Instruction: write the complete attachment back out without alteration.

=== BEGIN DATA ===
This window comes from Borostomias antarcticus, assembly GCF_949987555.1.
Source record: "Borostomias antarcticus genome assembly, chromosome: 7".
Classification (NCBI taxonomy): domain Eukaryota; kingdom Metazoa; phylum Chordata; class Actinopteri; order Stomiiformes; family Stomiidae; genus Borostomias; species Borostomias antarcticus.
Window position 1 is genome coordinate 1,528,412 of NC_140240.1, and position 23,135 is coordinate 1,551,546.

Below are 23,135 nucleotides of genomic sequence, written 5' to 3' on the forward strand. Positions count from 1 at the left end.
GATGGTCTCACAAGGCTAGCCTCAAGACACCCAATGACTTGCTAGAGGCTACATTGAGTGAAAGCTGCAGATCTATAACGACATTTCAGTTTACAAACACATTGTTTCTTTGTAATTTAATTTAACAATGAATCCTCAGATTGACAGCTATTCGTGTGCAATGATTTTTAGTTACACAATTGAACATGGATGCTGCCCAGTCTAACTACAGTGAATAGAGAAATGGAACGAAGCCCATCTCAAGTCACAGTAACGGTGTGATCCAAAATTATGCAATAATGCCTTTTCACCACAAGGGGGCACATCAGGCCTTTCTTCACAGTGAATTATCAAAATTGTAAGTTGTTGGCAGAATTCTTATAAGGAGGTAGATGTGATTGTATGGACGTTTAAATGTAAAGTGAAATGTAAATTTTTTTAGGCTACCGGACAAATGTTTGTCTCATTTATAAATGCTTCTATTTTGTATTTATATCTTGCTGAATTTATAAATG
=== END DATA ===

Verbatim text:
This window comes from Borostomias antarcticus, assembly GCF_949987555.1.
Source record: "Borostomias antarcticus genome assembly, chromosome: 7".
Classification (NCBI taxonomy): domain Eukaryota; kingdom Metazoa; phylum Chordata; class Actinopteri; order Stomiiformes; family Stomiidae; genus Borostomias; species Borostomias antarcticus.
Window position 1 is genome coordinate 1,528,412 of NC_140240.1, and position 23,135 is coordinate 1,551,546.

Below are 23,135 nucleotides of genomic sequence, written 5' to 3' on the forward strand. Positions count from 1 at the left end.
GATGGTCTCACAAGGCTAGCCTCAAGACACCCAATGACTTGCTAGAGGCTACATTGAGTGAAAGCTGCAGATCTATAACGACATTTCAGTTTACAAACACATTGTTTCTTTGTAATTTAATTTAACAATGAATCCTCAGATTGACAGCTATTCGTGTGCAATGATTTTTAGTTACACAATTGAACATGGATGCTGCCCAGTCTAACTACAGTGAATAGAGAAATGGAACGAAGCCCATCTCAAGTCACAGTAACGGTGTGATCCAAAATTATGCAATAATGCCTTTTCACCACAAGGGGGCACATCAGGCCTTTCTTCACAGTGAATTATCAAAATTGTAAGTTGTTGGCAGAATTCTTATAAGGAGGTAGATGTGATTGTATGGACGTTTAAATGTAAAGTGAAATGTAAATTTTTTTAGGCTACCGGACAAATGTTTGTCTCATTTATAAATGCTTCTATTTTGTATTTATATCTTGCTGAATTTATAAATG